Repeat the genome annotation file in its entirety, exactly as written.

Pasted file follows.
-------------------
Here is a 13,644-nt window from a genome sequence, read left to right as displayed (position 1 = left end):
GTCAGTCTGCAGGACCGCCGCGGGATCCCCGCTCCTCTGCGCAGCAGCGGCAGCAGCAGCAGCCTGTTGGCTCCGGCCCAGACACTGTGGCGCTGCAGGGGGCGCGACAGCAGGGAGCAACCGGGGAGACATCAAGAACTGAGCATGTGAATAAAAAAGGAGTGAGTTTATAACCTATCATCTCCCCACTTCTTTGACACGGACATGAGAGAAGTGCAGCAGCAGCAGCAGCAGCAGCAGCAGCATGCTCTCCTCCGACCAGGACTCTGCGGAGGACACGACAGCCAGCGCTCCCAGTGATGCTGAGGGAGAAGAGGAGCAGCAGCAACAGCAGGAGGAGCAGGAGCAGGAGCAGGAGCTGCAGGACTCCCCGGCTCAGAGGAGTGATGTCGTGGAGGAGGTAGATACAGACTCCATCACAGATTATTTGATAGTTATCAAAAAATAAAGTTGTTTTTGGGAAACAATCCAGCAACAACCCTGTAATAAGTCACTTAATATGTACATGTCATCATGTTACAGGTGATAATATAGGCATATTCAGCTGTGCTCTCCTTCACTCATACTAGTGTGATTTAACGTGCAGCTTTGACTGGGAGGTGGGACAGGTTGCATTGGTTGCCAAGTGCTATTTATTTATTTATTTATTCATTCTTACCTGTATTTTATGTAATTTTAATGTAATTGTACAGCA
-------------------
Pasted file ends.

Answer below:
Here is a 13,644-nt window from a genome sequence, read left to right as displayed (position 1 = left end):
GTCAGTCTGCAGGACCGCCGCGGGATCCCCGCTCCTCTGCGCAGCAGCGGCAGCAGCAGCAGCCTGTTGGCTCCGGCCCAGACACTGTGGCGCTGCAGGGGGCGCGACAGCAGGGAGCAACCGGGGAGACATCAAGAACTGAGCATGTGAATAAAAAAGGAGTGAGTTTATAACCTATCATCTCCCCACTTCTTTGACACGGACATGAGAGAAGTGCAGCAGCAGCAGCAGCAGCAGCAGCAGCATGCTCTCCTCCGACCAGGACTCTGCGGAGGACACGACAGCCAGCGCTCCCAGTGATGCTGAGGGAGAAGAGGAGCAGCAGCAACAGCAGGAGGAGCAGGAGCAGGAGCAGGAGCTGCAGGACTCCCCGGCTCAGAGGAGTGATGTCGTGGAGGAGGTAGATACAGACTCCATCACAGATTATTTGATAGTTATCAAAAAATAAAGTTGTTTTTGGGAAACAATCCAGCAACAACCCTGTAATAAGTCACTTAATATGTACATGTCATCATGTTACAGGTGATAATATAGGCATATTCAGCTGTGCTCTCCTTCACTCATACTAGTGTGATTTAACGTGCAGCTTTGACTGGGAGGTGGGACAGGTTGCATTGGTTGCCAAGTGCTATTTATTTATTTATTTATTCATTCTTACCTGTATTTTATGTAATTTTAATGTAATTGTACAGCA